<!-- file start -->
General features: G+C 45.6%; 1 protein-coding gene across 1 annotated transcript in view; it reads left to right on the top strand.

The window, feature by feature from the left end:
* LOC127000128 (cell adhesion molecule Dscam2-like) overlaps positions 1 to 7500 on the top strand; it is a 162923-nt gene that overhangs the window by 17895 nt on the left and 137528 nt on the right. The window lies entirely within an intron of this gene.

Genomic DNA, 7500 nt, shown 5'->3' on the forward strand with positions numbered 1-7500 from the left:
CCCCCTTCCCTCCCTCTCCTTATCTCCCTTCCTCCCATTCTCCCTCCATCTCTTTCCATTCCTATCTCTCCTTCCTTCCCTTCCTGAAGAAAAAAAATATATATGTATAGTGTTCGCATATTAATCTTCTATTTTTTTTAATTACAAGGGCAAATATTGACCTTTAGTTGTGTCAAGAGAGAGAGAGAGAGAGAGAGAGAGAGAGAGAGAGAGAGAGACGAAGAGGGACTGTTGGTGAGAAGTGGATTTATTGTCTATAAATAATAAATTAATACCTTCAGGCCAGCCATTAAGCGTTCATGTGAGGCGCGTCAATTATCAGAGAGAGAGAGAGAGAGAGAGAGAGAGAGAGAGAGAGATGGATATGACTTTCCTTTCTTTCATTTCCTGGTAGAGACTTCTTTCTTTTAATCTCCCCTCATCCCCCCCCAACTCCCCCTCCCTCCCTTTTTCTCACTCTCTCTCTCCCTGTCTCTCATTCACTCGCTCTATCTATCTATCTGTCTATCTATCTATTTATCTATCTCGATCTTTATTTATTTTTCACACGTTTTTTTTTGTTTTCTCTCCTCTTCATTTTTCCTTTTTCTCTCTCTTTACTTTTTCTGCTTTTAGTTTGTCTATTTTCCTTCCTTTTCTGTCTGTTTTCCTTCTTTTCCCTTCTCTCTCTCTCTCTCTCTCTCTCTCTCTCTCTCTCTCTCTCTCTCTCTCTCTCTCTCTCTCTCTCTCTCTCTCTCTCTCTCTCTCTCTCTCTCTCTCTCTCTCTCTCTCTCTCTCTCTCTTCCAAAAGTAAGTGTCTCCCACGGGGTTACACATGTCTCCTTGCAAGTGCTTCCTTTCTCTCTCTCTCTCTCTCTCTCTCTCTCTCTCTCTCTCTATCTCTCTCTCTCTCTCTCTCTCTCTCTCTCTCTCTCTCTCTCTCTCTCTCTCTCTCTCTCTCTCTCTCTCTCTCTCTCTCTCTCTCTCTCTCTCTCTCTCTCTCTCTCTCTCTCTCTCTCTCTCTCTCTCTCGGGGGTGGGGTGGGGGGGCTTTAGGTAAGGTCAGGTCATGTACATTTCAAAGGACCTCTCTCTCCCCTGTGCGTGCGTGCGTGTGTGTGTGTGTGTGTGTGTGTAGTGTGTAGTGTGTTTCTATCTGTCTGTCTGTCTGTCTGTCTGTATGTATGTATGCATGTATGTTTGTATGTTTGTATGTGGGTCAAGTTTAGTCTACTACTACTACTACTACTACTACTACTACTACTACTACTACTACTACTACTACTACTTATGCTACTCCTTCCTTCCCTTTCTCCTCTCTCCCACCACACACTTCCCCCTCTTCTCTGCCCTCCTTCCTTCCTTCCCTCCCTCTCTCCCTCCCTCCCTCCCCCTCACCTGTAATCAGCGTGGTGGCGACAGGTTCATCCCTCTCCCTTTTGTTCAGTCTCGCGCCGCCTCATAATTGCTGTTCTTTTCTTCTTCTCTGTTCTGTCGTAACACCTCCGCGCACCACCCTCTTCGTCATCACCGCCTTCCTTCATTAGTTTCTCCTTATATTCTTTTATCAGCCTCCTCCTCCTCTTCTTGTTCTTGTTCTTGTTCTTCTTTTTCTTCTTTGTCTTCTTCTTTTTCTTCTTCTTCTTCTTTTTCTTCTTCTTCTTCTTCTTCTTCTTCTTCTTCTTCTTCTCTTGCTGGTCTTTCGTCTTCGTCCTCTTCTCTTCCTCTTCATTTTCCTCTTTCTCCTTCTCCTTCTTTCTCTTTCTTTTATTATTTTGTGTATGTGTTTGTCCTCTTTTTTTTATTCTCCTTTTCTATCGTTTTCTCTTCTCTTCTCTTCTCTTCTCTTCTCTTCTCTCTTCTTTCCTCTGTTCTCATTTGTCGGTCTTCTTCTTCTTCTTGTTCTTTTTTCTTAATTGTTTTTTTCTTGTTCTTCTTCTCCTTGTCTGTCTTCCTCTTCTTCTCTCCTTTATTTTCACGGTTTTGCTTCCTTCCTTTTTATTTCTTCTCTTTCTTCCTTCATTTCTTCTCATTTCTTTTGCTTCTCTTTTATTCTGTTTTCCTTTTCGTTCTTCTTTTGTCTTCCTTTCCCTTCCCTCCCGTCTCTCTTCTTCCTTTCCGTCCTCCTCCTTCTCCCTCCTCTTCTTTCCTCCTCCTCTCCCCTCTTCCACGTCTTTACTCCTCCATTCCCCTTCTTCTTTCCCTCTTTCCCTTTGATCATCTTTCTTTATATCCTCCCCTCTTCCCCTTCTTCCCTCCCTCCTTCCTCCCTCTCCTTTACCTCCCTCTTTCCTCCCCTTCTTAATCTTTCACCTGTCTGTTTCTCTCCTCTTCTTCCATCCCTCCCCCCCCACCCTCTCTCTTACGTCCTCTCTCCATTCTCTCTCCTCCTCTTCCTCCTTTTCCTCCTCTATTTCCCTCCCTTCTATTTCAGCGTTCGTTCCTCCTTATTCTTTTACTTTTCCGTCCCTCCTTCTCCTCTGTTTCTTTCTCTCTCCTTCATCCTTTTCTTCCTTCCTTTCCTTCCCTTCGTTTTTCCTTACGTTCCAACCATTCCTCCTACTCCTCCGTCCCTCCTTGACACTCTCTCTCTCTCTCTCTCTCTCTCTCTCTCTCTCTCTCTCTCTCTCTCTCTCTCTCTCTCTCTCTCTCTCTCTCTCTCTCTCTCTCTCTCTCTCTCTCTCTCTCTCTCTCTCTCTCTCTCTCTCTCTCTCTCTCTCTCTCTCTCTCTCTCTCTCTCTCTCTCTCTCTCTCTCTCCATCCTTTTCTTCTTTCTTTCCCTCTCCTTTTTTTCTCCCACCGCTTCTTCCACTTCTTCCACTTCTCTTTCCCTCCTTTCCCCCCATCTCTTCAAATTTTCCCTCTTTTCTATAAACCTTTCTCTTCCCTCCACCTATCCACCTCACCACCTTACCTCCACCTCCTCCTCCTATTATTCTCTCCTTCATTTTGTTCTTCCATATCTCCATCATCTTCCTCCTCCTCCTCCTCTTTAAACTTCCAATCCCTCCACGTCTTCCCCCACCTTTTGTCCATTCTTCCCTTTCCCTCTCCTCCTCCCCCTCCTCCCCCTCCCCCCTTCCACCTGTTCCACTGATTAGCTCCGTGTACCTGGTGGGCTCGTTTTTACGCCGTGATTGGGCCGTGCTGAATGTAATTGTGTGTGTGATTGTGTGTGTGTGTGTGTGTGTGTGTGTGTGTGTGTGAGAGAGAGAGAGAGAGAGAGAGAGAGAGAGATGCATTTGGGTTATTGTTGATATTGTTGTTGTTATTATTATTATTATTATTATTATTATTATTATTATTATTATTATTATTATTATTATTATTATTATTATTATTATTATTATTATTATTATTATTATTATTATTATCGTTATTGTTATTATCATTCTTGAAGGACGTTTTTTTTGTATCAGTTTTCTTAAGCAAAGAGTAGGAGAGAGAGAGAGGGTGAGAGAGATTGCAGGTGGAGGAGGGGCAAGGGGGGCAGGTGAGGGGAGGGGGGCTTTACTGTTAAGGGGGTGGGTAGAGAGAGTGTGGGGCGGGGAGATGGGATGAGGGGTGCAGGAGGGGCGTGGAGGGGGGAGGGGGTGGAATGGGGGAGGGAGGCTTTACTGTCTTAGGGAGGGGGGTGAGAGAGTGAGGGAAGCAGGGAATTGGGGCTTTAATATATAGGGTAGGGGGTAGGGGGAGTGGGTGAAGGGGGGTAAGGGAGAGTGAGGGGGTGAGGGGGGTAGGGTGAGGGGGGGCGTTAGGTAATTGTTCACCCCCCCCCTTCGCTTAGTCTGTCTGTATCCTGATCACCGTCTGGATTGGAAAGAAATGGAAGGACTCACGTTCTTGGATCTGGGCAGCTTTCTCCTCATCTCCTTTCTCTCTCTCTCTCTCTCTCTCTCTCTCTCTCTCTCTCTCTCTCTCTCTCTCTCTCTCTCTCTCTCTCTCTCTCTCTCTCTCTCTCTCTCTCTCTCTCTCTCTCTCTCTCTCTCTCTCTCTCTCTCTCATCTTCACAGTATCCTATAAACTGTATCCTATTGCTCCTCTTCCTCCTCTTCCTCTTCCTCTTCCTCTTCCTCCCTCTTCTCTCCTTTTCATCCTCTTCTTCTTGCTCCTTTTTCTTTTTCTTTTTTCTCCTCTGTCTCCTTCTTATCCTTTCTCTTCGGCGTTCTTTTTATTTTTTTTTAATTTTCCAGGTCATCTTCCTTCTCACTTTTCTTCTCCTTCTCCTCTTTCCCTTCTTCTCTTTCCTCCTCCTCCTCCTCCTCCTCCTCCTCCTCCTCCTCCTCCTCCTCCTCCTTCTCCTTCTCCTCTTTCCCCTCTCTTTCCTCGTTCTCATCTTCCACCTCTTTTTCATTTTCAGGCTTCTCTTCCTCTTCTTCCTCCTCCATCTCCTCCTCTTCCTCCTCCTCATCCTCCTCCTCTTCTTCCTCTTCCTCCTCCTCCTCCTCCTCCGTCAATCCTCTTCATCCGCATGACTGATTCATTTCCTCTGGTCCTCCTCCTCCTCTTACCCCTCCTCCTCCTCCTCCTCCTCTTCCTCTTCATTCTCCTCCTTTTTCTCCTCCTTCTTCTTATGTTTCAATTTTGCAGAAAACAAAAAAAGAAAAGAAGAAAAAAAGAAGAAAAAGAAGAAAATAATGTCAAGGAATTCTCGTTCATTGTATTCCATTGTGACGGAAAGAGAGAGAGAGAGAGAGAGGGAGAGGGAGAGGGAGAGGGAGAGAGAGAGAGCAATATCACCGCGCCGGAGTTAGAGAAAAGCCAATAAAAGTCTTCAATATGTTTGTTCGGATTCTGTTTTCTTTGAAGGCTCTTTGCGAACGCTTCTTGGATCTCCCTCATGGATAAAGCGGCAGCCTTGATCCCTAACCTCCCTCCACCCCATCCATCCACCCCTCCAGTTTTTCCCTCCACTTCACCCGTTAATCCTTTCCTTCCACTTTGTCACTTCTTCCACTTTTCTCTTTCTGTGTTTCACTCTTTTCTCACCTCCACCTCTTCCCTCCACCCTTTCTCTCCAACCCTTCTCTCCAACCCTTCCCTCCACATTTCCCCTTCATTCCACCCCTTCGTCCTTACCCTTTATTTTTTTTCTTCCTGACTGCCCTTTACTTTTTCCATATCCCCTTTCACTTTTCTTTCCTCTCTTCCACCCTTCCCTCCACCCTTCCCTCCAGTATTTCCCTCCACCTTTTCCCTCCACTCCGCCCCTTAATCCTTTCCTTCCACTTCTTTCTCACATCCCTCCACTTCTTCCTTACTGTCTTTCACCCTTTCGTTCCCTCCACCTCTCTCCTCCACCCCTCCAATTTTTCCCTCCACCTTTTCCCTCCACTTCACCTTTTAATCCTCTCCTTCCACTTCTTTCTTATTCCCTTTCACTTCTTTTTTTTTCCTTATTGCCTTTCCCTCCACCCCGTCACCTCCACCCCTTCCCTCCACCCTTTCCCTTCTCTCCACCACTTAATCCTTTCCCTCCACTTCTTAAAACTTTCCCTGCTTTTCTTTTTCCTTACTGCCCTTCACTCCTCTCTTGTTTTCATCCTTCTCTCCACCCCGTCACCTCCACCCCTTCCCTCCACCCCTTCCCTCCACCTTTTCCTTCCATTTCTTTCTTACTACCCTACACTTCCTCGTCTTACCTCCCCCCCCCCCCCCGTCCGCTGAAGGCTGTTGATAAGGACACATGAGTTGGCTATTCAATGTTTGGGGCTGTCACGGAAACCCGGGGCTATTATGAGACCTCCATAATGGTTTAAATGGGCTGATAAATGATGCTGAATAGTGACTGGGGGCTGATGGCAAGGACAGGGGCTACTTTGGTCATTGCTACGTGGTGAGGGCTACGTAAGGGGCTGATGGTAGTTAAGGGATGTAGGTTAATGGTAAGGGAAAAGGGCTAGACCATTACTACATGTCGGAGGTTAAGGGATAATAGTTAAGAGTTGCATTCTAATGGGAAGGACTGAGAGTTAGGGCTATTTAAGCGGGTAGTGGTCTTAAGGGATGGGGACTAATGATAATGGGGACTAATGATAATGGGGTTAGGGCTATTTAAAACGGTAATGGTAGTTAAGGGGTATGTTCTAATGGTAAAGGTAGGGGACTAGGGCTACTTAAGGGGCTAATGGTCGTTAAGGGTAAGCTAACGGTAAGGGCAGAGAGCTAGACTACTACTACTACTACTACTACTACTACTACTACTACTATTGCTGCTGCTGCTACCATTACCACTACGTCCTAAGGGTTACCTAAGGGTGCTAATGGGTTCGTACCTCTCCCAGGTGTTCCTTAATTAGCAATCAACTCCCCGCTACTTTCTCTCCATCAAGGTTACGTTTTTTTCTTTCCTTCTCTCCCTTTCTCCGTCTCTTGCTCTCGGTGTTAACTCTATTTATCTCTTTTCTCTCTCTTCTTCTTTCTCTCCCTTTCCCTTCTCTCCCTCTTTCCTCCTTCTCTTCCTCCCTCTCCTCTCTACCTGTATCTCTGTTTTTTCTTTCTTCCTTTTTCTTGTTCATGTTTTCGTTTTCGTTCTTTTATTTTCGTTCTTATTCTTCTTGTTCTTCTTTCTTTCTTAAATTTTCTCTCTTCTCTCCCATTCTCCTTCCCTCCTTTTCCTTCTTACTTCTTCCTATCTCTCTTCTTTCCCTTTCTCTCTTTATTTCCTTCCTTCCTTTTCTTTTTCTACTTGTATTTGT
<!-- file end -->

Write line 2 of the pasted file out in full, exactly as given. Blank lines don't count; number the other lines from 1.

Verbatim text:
The window, feature by feature from the left end: